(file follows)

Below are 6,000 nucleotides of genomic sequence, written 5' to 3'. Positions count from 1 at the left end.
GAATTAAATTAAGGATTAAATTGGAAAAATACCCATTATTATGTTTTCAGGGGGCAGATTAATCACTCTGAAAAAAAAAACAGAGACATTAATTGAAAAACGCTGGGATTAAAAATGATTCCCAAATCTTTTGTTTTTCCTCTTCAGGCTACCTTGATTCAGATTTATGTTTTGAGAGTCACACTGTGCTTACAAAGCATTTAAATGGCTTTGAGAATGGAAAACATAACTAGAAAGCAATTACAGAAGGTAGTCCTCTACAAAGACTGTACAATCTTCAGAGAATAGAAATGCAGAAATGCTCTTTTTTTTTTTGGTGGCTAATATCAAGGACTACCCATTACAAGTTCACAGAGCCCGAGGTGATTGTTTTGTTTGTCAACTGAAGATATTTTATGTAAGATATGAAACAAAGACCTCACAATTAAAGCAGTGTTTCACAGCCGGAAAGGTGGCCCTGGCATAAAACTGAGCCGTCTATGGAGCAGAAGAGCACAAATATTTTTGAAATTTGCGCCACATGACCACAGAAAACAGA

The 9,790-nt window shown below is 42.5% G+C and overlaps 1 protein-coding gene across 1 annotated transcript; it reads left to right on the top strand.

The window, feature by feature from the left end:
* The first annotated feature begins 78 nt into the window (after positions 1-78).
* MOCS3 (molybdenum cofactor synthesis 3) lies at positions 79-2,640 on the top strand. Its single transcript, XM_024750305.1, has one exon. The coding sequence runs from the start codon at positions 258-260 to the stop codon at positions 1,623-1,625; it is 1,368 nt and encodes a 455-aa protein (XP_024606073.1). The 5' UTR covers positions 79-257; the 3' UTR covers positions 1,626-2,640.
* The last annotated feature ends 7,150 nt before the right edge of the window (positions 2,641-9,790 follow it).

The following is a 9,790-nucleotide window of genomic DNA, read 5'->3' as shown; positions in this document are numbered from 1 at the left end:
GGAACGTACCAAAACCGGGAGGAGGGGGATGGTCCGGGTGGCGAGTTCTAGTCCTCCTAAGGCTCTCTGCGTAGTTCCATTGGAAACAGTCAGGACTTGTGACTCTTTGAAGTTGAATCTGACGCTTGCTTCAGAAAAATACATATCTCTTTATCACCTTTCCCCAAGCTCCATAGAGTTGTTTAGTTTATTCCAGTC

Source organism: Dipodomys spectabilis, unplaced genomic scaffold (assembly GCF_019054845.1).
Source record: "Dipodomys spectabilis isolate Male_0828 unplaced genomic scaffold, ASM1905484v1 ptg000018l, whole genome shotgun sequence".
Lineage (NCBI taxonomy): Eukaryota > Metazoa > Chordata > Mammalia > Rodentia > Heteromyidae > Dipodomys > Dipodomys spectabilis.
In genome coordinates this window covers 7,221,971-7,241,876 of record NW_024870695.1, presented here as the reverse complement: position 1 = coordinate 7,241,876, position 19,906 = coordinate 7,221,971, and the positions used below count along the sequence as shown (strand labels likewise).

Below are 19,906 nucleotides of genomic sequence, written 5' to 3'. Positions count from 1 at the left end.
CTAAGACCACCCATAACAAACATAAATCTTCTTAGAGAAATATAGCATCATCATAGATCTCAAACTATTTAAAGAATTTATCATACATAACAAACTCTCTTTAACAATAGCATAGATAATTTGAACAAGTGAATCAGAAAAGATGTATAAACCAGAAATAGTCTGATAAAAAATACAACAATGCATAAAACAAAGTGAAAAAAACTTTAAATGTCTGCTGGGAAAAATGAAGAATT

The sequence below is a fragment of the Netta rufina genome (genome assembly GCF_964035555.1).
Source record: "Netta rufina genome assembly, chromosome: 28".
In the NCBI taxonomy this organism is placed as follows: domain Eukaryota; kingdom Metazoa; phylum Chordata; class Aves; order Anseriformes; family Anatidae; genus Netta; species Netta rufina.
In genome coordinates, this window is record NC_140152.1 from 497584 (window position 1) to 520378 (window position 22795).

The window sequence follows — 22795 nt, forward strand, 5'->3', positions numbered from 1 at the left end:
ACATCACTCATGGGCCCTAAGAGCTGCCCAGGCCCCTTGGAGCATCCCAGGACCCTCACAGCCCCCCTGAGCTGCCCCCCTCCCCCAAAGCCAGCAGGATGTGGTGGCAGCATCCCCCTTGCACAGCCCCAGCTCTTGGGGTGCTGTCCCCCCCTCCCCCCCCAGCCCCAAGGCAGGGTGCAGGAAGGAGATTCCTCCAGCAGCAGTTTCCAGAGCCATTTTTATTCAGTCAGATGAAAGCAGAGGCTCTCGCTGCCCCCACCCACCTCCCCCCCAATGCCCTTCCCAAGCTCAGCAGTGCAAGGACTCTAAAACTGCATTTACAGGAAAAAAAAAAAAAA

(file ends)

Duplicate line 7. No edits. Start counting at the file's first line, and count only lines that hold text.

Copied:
* The last annotated feature ends 7,150 nt before the right edge of the window (positions 2,641-9,790 follow it).